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Reliability analysis of rainwater tanks in Melbourne using daily water balance model
- Imteaz, Monzur Alam, Ahsan, Amimul, Naser, Jamal, Rahman, Ataur
- Resources, conservation, and recycling 2011 v.56 no.1 pp. 80-86
- climatic factors, decision support systems, meteorological data, models, people, rain, recycling, tanks, water balance, Australia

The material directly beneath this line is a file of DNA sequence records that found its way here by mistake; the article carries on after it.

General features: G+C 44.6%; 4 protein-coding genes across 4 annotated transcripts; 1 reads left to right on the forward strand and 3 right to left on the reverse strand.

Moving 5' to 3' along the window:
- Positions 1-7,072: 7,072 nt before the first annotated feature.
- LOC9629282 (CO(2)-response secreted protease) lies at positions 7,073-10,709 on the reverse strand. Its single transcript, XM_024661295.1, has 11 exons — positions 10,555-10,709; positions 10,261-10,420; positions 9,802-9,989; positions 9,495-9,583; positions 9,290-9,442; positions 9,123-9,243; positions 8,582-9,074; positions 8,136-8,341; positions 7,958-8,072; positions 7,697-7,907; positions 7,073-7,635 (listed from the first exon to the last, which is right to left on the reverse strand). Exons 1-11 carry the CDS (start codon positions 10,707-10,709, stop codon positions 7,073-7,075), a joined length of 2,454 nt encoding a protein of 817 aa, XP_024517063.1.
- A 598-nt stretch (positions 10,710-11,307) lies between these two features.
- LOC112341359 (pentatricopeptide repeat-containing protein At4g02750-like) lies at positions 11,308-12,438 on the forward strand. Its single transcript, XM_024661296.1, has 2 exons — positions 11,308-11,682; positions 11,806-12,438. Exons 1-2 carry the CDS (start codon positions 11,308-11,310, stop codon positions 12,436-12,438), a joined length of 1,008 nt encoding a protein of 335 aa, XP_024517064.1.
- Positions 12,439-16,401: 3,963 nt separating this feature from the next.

- With the aim of developing a comprehensive decision support tool for the performance analysis and design of rainwater tanks, a simple spreadsheet based daily water balance model was developed using daily rainfall data, contributing roof area, rainfall loss factor, available storage volume, tank overflow and rainwater demand. In order to assess reliability of domestic rainwater tanks in augmenting partial household water demand in Melbourne (Australia) area, the developed water balance model was used for three different climatic conditions (i.e. dry, average, and wet years). Historical daily rainfall data was collected from a rainfall station near Melbourne city central. From historical rainfall data three representative years (driest, average and wettest) were selected for the current analysis. Reliability is defined as percentage of days in a year when rainwater tank was able to supply the intended partial demand for a particular condition. For the three climatic conditions, several reliability charts are presented for domestic rainwater tanks in relations to tank volume, roof area, number of people in a house (i.e. water demand) and percentage of total water demand to be satisfied by harvested rainwater. In brief, for a two-people household scenario, ∼100% reliability can be achieved with a roof size of 150–300m² having a tank size of 5000–10,000L. However, for a four-people household scenario, it is not possible to achieve a 100% reliability, even with a roof size of 300m² and a tank size of 10,000L.